The New Jersey Supreme Court ruled Tuesday that an arbitrator did not overstep his authority when he determined that it was inappropriate for a school board to terminate a custodian, even though there was “just cause” to discipline the employee for improper behavior.
The case, Linden Education Association v. Linden Board of Education, centered around a custodian who defied instructions not to enter a girls’ changing room while they were dressing. The custodian proceeded to clean windows in the room while the girls were changing costumes for a dance recital. Following an investigation, the board of education terminated him, noting that he only reluctantly left the room after being told to do so by staff and students, and that he knew that the room would be used as a dressing room.
An arbitrator said termination was too harsh a penalty given his unblemished record, and instead imposed a 10-day suspension without pay. Due to ambiguous language in the arbitrator’s decision and because of the nature of the offense, the board fought for termination.
The Appellate Division of Superior Court found in a 2-1 decision that the arbitrator had exceeded his authority.
The case went before the state Supreme Court in January, where NJSBA argued as amicus curiae (friend of the court) for the school board. NJSBA’s legal staff argued that termination was the appropriate discipline for an issue dealing with the safety and welfare of the student population.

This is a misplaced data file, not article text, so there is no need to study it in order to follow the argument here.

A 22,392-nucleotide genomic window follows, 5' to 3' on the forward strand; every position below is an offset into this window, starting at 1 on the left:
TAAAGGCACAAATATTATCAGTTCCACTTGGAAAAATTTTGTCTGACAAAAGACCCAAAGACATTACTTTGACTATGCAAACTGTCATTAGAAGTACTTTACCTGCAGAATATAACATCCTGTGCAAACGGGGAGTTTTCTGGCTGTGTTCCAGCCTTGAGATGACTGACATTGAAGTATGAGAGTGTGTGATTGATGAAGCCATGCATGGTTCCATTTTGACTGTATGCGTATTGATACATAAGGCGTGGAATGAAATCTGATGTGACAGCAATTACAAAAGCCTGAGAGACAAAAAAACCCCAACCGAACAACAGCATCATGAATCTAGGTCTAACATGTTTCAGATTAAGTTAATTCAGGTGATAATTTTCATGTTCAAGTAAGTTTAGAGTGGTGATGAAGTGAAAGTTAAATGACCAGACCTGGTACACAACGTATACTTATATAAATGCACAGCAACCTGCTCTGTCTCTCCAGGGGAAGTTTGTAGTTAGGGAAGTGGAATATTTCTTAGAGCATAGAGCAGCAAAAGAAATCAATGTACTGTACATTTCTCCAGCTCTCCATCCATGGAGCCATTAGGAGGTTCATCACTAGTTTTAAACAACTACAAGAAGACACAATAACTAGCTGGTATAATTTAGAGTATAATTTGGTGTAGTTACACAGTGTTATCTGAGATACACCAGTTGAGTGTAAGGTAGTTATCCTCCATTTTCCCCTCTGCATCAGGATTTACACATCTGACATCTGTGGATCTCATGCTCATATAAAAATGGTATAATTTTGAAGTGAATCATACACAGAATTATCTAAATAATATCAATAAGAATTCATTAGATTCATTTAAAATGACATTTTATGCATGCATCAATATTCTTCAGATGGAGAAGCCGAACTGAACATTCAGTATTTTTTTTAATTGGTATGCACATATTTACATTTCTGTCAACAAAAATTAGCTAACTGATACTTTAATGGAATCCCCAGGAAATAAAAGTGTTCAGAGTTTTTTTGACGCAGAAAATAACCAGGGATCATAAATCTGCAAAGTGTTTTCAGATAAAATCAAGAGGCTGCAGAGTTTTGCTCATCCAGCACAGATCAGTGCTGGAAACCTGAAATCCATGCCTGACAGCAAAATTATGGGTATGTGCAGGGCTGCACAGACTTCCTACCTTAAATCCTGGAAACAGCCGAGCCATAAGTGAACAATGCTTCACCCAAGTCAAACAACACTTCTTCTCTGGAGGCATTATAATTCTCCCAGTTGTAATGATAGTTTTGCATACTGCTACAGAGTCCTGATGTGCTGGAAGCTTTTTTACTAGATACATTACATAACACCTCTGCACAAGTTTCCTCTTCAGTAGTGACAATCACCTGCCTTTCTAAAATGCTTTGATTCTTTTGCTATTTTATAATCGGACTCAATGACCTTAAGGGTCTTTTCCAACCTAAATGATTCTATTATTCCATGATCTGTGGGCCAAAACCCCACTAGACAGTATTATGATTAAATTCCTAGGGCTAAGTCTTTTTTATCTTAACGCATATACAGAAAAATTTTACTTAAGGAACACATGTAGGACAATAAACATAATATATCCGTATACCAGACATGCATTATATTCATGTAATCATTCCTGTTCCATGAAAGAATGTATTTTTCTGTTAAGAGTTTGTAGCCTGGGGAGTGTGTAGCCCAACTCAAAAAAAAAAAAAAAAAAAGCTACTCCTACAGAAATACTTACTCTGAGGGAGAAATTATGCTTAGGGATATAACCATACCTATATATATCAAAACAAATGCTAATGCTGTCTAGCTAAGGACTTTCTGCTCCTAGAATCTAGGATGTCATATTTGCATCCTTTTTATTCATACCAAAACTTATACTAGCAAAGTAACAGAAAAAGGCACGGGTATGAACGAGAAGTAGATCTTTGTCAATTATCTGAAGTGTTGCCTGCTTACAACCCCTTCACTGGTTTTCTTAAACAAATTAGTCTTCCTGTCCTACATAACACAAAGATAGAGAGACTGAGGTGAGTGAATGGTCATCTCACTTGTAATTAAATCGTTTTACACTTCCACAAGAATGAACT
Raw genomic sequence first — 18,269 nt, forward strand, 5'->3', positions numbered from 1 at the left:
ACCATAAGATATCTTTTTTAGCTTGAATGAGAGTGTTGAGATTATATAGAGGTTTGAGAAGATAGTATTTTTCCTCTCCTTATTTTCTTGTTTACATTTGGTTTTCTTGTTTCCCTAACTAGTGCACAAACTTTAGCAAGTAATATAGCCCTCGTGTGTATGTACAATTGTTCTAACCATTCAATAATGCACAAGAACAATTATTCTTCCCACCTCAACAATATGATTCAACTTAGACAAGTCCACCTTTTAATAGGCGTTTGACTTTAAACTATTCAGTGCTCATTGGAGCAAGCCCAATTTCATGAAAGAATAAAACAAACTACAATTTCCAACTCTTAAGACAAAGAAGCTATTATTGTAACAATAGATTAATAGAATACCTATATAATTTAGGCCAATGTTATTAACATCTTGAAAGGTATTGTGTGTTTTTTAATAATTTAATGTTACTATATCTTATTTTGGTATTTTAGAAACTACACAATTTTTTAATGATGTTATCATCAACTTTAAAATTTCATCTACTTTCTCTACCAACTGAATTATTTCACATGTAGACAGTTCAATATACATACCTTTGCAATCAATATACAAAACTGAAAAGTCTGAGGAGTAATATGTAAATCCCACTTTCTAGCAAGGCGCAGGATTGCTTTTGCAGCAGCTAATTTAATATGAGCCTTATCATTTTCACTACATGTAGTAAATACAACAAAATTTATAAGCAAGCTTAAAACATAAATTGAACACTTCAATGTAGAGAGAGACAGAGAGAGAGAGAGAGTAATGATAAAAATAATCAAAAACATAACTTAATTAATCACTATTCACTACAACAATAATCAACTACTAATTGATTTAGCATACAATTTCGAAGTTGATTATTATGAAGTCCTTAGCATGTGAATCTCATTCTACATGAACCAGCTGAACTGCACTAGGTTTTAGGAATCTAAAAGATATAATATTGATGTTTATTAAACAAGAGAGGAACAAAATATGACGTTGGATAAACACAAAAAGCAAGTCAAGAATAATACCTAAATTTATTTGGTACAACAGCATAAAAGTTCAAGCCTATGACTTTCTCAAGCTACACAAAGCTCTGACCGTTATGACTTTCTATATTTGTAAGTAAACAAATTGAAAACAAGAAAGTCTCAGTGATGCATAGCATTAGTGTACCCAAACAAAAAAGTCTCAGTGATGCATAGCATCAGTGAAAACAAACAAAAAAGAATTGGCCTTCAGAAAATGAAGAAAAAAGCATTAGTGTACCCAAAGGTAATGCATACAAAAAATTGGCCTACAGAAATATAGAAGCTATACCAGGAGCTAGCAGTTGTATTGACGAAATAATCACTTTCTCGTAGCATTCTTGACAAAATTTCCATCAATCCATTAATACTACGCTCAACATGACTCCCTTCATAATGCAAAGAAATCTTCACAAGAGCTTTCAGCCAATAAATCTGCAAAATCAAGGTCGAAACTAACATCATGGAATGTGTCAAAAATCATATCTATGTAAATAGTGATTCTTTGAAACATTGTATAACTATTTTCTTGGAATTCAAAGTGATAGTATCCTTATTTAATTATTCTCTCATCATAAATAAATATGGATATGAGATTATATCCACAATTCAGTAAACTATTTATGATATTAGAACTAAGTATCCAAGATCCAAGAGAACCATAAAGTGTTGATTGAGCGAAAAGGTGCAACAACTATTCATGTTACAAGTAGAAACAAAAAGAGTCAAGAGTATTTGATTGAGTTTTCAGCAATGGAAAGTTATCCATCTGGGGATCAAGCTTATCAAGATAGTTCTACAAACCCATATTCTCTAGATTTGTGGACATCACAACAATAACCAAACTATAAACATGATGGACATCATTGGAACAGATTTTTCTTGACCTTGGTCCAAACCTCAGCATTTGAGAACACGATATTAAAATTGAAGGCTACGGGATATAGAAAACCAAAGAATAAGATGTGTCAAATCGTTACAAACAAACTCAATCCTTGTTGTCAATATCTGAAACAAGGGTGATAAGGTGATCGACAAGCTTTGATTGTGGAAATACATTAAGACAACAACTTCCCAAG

Although the employee had died during the appeals process, the Supreme Court went forward and issued this week’s ruling that the arbitrator’s decision did not exceed his authority. “The contractual language drives our decision,” said the court decision. “The parties did not define ‘just cause’ in the agreement, and the arbitrator needed to fill in the gap and give meaning to the words ‘just cause.’ The arbitrator did so. He concluded that ‘progressive/corrective discipline [was] an integral part of the just cause concept’ and that the employee’s misconduct was not so egregious to support just cause to terminate.”
NJSBA recommends that school boards consult with their attorneys on contract language regarding discipline and arbitration in their labor agreements as it relates to the court’s ruling.